We are the team that developed the Striving Toward Excellent Practice—Data Leaders Program for Child Welfare, implemented in New York City, Connecticut, New Mexico—and, most importantly, a model for solving challenges that's applicable to any government sector or non-profit structure. We supported the development and publishing of the groundbreaking book, Anna, Age Eight: The data-driven prevention of childhood trauma and maltreatment.

Course instructors and coaches provide on-going guidance throughout the face-to-face and online elements of the course. After the face-to-face classroom session, faculty are available through skype, facetime and email.

Faculty have decades of experience in capacity-building, organizational development, data analysis, communication and information technology—and are committed to supporting your success. The teaching and coaching team work together as a think tank, sharing course participant's plans and offering advice, insights, direction and support.

Teaching/Coaching Team Bios (partial list)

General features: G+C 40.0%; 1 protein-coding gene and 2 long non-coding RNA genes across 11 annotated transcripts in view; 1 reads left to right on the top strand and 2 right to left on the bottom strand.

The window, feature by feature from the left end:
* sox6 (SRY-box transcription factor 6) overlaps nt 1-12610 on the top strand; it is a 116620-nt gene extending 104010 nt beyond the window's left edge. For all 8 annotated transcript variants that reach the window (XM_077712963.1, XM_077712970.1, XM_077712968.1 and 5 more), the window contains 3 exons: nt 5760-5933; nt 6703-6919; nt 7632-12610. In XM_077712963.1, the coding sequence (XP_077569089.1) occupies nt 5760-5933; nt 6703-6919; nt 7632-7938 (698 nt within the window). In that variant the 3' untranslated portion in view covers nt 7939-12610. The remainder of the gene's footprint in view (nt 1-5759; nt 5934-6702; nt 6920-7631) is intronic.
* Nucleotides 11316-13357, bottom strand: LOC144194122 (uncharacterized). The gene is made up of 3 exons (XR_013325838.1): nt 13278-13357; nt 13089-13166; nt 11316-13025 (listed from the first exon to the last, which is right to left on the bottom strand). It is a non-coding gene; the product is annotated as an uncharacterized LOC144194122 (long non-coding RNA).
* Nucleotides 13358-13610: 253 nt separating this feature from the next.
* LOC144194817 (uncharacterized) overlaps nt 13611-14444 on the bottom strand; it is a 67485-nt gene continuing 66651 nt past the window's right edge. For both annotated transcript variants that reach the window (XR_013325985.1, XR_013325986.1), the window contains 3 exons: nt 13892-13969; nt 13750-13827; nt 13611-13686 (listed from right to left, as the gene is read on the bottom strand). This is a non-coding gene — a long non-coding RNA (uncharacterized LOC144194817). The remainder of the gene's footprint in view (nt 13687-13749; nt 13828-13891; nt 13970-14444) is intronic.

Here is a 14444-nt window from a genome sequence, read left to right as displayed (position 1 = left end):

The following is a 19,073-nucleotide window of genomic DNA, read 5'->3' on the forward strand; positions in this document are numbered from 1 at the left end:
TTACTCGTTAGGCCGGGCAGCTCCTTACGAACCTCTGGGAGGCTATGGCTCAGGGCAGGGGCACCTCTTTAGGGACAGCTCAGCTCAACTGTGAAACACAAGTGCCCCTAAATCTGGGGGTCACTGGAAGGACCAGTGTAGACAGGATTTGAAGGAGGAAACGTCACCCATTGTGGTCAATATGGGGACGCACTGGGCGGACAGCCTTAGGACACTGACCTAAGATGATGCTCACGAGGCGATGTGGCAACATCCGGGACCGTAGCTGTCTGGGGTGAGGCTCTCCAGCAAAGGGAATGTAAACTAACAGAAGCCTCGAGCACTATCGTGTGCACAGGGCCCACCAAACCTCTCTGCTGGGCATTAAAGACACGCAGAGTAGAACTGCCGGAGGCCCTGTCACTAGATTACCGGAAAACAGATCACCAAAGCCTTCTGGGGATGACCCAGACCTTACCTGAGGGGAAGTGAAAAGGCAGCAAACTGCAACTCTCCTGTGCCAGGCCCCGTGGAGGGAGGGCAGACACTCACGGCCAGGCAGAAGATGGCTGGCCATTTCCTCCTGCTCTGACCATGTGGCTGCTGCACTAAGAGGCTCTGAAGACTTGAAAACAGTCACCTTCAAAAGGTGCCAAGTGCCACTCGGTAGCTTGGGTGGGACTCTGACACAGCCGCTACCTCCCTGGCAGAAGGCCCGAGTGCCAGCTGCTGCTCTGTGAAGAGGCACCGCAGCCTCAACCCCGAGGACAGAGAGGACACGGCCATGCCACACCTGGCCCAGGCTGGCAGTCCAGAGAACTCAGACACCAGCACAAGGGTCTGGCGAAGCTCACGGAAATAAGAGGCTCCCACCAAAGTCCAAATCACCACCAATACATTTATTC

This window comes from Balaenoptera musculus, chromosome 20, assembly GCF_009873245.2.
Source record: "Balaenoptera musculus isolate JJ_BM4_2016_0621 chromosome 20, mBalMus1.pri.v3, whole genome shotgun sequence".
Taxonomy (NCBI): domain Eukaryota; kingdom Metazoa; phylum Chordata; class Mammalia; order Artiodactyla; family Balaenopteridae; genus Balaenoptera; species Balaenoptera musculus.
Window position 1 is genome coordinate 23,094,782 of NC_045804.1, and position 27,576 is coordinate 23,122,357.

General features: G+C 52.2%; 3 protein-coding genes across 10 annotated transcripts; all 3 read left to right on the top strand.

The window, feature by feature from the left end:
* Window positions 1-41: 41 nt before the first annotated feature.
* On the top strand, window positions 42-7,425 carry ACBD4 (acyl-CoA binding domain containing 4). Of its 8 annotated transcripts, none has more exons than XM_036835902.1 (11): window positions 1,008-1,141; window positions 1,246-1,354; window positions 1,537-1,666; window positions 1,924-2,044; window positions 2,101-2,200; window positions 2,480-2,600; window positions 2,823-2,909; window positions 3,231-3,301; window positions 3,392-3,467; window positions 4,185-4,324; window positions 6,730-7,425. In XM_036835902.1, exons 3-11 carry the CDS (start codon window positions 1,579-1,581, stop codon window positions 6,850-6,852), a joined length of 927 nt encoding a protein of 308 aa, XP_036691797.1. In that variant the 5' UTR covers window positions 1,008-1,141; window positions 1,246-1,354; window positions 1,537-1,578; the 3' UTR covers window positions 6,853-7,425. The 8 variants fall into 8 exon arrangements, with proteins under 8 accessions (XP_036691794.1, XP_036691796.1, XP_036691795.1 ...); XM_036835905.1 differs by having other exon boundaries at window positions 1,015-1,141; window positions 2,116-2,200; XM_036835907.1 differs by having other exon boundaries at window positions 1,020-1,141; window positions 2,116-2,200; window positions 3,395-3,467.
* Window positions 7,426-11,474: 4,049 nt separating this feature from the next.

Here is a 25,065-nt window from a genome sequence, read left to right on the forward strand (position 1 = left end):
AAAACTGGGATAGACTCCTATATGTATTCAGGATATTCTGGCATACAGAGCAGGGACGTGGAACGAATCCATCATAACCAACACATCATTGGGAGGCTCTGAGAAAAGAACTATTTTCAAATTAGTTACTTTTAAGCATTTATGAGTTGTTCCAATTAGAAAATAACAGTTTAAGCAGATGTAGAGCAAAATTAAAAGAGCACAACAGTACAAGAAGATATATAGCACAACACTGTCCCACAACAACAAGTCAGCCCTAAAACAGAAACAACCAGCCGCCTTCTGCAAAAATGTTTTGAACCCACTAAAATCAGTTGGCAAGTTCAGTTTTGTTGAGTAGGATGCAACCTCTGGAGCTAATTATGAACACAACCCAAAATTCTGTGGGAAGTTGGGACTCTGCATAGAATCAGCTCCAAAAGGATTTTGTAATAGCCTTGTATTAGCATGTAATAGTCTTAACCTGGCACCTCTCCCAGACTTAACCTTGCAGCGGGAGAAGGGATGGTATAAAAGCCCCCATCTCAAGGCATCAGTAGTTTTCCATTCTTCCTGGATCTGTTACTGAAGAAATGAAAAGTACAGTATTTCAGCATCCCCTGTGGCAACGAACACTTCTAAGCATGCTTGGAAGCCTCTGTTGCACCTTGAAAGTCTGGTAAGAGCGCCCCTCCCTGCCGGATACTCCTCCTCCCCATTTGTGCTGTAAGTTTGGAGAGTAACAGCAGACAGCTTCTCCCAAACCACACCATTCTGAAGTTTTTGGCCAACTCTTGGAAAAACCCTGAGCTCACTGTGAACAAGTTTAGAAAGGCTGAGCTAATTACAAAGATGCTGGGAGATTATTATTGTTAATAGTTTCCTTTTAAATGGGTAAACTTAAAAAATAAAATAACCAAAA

headshotDominic Cappello is the co-founder of Safety+Success Communities, a non-profit strategic planning collective in Santa Fe, New Mexico. A specialist in continuous quality improvement, Dominic advocates for a collaborative and data-driven problem-solving process. He has a Master of Arts in Liberal Studies with an emphasis in Language and Communications from Regis University. He oversaw the development and implementation of the Casey Family Programs-sponsored Data Leaders for Child Welfare programs in New York City, New Mexico and Connecticut. Dominic worked for the NM Department of Health's Epidemiology and Division, developing the Resiliency Corps focused on improving health outcomes for youth, and the NM Children, Youth and Families Department’s Research, Assessment and Data Bureau. He also has extensive expertise in reaching families through his development of the CDC-funded and National Education Association sponsored “Can We Talk? /Conversamos?” parent education project. Dominic’s work reached a national audience when he appeared on The Oprah Winfrey Show to discuss his Ten Talks book series on family communication and health. He is also the co-author (with Katherine Ortega Courtney, PhD) of Anna, Age Eight: The data-driven prevention of childhood trauma and maltreatment. Dominic is overseeing the development of Resilience Leaders in New Mexico and can be contacted at